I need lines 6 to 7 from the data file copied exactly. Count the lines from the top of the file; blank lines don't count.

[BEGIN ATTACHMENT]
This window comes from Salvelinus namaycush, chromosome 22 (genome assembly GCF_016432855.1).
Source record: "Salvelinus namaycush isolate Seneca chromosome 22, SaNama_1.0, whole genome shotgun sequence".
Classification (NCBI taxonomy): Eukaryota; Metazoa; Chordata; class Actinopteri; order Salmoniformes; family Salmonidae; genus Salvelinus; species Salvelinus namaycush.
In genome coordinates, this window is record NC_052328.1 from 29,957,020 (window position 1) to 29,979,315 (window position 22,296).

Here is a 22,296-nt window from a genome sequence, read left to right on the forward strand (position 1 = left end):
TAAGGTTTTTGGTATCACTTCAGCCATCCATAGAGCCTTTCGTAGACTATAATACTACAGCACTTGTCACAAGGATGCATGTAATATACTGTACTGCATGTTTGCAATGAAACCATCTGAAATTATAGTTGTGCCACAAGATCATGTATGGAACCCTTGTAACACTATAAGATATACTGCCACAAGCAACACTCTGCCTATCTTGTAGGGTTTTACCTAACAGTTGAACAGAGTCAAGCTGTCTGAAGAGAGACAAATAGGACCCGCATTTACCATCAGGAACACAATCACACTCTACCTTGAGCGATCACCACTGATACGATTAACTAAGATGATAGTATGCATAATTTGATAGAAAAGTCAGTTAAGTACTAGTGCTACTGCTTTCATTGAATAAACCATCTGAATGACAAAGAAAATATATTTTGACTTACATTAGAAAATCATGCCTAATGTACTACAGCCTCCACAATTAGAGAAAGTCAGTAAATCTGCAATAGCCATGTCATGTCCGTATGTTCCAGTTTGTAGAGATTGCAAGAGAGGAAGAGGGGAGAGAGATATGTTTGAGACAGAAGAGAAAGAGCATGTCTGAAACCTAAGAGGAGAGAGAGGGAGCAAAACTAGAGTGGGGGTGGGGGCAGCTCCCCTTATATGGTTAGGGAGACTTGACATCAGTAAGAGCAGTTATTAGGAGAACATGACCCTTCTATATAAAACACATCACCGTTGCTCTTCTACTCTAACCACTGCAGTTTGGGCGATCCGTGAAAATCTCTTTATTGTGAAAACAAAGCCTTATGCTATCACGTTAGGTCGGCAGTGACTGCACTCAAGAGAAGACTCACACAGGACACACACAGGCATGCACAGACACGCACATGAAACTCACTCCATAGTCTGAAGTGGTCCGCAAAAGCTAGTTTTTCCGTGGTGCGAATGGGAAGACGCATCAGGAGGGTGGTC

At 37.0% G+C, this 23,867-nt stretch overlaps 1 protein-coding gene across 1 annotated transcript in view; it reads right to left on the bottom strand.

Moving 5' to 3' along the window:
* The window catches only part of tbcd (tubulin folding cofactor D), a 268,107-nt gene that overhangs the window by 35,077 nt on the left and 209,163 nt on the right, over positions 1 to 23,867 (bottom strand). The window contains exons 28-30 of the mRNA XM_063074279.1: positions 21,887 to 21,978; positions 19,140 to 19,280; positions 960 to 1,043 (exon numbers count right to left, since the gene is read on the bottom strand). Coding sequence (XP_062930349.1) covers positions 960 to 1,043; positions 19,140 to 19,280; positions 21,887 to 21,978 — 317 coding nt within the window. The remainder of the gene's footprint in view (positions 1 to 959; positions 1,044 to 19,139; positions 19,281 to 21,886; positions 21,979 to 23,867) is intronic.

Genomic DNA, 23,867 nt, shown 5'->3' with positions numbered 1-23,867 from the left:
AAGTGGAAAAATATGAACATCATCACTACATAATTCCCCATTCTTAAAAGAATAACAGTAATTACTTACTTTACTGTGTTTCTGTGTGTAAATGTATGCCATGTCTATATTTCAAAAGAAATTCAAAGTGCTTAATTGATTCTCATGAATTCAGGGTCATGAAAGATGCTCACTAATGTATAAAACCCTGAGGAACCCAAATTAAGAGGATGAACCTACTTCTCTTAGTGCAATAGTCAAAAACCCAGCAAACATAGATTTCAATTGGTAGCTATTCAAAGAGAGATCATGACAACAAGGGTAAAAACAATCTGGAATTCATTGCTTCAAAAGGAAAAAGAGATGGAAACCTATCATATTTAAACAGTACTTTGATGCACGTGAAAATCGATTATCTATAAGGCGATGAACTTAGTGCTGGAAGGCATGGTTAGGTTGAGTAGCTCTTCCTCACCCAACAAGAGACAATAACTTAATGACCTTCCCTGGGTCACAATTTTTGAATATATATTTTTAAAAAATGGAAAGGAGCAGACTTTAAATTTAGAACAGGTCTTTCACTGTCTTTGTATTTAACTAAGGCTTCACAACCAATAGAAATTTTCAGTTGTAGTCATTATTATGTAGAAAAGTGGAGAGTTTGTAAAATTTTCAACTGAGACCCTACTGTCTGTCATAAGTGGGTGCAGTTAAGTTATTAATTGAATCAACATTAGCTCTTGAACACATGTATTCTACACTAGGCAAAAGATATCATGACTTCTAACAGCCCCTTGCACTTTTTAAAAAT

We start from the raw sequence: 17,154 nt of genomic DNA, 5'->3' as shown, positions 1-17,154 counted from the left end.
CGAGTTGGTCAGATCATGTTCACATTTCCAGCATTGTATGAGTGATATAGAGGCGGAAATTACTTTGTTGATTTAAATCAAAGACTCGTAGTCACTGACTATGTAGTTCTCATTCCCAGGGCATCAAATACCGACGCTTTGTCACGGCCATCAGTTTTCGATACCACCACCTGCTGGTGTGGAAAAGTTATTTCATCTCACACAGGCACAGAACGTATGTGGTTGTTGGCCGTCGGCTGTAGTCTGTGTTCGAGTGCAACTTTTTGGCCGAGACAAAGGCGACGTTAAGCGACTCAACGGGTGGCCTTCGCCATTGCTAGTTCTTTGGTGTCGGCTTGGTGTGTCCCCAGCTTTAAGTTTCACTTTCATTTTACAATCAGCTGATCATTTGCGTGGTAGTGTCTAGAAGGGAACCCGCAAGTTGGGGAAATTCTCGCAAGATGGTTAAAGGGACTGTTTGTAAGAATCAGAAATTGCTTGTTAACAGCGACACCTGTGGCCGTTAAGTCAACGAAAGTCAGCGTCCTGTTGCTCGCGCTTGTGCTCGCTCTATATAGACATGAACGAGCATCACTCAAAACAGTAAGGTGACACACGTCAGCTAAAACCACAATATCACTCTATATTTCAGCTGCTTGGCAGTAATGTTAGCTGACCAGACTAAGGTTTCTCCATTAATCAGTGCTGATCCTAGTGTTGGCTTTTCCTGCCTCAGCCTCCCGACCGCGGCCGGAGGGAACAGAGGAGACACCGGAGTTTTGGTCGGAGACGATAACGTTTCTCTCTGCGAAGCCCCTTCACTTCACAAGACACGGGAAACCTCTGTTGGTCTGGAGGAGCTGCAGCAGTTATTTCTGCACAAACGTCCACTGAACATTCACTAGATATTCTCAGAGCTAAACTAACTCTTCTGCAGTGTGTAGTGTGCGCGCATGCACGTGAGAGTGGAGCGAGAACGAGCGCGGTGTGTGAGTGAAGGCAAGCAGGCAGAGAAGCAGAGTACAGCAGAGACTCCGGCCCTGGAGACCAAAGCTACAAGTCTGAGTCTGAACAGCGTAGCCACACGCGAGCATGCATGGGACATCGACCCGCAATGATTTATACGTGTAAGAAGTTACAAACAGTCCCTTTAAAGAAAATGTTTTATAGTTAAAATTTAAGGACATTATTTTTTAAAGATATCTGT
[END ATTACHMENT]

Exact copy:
TAAGGTTTTTGGTATCACTTCAGCCATCCATAGAGCCTTTCGTAGACTATAATACTACAGCACTTGTCACAAGGATGCATGTAATATACTGTACTGCATGTTTGCAATGAAACCATCTGAAATTATAGTTGTGCCACAAGATCATGTATGGAACCCTTGTAACACTATAAGATATACTGCCACAAGCAACACTCTGCCTATCTTGTAGGGTTTTACCTAACAGTTGAACAGAGTCAAGCTGTCTGAAGAGAGACAAATAGGACCCGCATTTACCATCAGGAACACAATCACACTCTACCTTGAGCGATCACCACTGATACGATTAACTAAGATGATAGTATGCATAATTTGATAGAAAAGTCAGTTAAGTACTAGTGCTACTGCTTTCATTGAATAAACCATCTGAATGACAAAGAAAATATATTTTGACTTACATTAGAAAATCATGCCTAATGTACTACAGCCTCCACAATTAGAGAAAGTCAGTAAATCTGCAATAGCCATGTCATGTCCGTATGTTCCAGTTTGTAGAGATTGCAAGAGAGGAAGAGGGGAGAGAGATATGTTTGAGACAGAAGAGAAAGAGCATGTCTGAAACCTAAGAGGAGAGAGAGGGAGCAAAACTAGAGTGGGGGTGGGGGCAGCTCCCCTTATATGGTTAGGGAGACTTGACATCAGTAAGAGCAGTTATTAGGAGAACATGACCCTTCTATATAAAACACATCACCGTTGCTCTTCTACTCTAACCACTGCAGTTTGGGCGATCCGTGAAAATCTCTTTATTGTGAAAACAAAGCCTTATGCTATCACGTTAGGTCGGCAGTGACTGCACTCAAGAGAAGACTCACACAGGACACACACAGGCATGCACAGACACGCACATGAAACTCACTCCATAGTCTGAAGTGGTCCGCAAAAGCTAGTTTTTCCGTGGTGCGAATGGGAAGACGCATCAGGAGGGTGGTC

At 37.0% G+C, this 23,867-nt stretch overlaps 1 protein-coding gene across 1 annotated transcript in view; it reads right to left on the bottom strand.